8. Mr. Krishna Benode Roy, learned advocated appearing for petitioner-respondent submitted on the other hand that the failure to produce the documents involved a violation of the obligations under Rule 14 Clause (11) of the Appeal Rules and alleged attempt to produce the documents long after cross-examination of the prosecuting witness were of no avail to the petitioner at that stage. It was further stated that in view of the defence contention that the department was taking action against the petitioner for his trade union activities K. E, Johnson was a necessary witness and should have been produced at the inquiry by the inquiry officer. It was also submitted that Sub-clause (III) of Rule 3(1) of the Conduct Rules did not provide any guidelines for the Government employees as to which action would be unbecoming for a Government servant. The Rules, therefore, suffered from vagueness and indefiniteness and the charges based thereon accordingly should be of no avail. We shall now examine the contentions raised by the parties with reference to the authorities cited by them.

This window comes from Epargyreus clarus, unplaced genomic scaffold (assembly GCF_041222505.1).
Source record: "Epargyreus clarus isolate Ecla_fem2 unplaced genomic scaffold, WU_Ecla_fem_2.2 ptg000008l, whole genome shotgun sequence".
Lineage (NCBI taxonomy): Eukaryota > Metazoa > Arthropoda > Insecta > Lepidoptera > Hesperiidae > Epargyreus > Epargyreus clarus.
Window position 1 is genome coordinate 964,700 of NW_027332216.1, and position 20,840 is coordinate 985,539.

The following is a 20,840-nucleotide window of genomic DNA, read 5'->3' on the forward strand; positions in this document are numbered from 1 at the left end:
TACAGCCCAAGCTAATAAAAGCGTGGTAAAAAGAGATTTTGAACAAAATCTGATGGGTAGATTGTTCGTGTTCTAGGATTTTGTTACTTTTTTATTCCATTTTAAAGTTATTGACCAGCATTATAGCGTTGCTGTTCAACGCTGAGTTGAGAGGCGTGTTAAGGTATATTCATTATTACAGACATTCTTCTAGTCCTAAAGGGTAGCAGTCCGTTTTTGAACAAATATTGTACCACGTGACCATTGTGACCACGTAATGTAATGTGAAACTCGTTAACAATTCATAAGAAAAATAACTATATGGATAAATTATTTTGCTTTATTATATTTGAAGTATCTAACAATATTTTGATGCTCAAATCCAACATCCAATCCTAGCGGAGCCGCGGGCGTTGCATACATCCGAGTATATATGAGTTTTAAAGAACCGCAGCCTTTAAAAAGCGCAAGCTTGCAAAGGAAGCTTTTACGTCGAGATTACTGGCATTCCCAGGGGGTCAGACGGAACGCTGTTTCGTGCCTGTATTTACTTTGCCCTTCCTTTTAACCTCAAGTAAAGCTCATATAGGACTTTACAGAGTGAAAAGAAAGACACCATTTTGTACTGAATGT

9. As to what transpired during the inquiry we shall have to rely and depend on the report of the inquiry officer as was observed in Union of India v. T.R. Verma : (1958)IILLJ259SC , which laid down that when there is a dispute as to what happened before a Court or Tribunal the statement of the Presiding Officer in regard to it is generally taken to be correct. In view of the dispute raised on facts as to what happened at the inquiry we prefer to rely on the report of the inquiry officer and hold that the petitioner did not avail himself of the opportunity to examine the documents produced as stated by the inquiry officer though he later on wanted to make capital of this fact. The inquiry officer had stated that the documents 'as were available' were produced on or about December 8, 1962, the day fixed for further hearing of the inquiry. This was stated in the context of the letter of the petitioner of November 2, 1966 calling for the documents. On December 8, 1967 the documents were produced and were placed before the Government servant but he refused to inspect them on the ground that the Inquiry Officer should have sent a written reply to his letter dated 2-11-1966 intimating about the production of documents. It has also been stated in the affidavit-in-opposition of Bhabesh Chandra Mitra dated July 8,1970 in para 9 that 'all the documents available which were mentioned in the list of the documents submitted by the petitioner were produced at the subsequent hearing before the case for defence was closed and the petitioner had adequate opportunity to inspect the same. It may be mentioned here that it is recorded in the deposition of prosecution witnesses D.K. Sen and U.C. Ganguly that there was no written note or instruction from K.E. Johnson as alleged. Accordingly there was no scope for producing the alleged written note of K.E. Johnson called for by the petitioner while the other documents were produced at ihc inquiry. If it was the desire of the petitioner that the witness should be cross-examined on these documents he could have asked lor the same instead of taking the peculiar attitude of not inspecting the documents at all. 1 he grievance made by the petitioner on this point, therefore, appears to be no bona fide and it appears to be an attempt to frustrate the inquiry by raising technical objections. As was observed in State of bfadhva Pradesh v. Chmtammi Satfasliiv,' A.I.R. 1961 S.C. 1623, the departmental inquiries should observe the principles of natural justice and should be fairly and properly conducted while such decisions should not be challenged on the ground that the procedure adopted was not exactly in accordance with what was observed in Courts of law. The learned Judge's attention in this case was not drawn to this part of the inquiry report as also to paragraph 9 of the affidavit-in-opposiiion wherein it is clearly stated that the available documents requisitioned by the petitioner were produced. We, therefore, overrule the petitioner's contention on this point and hold that there was no failure in the observance of the principles of natural justice on the part of the Inquiry Officer in respect of the above contention.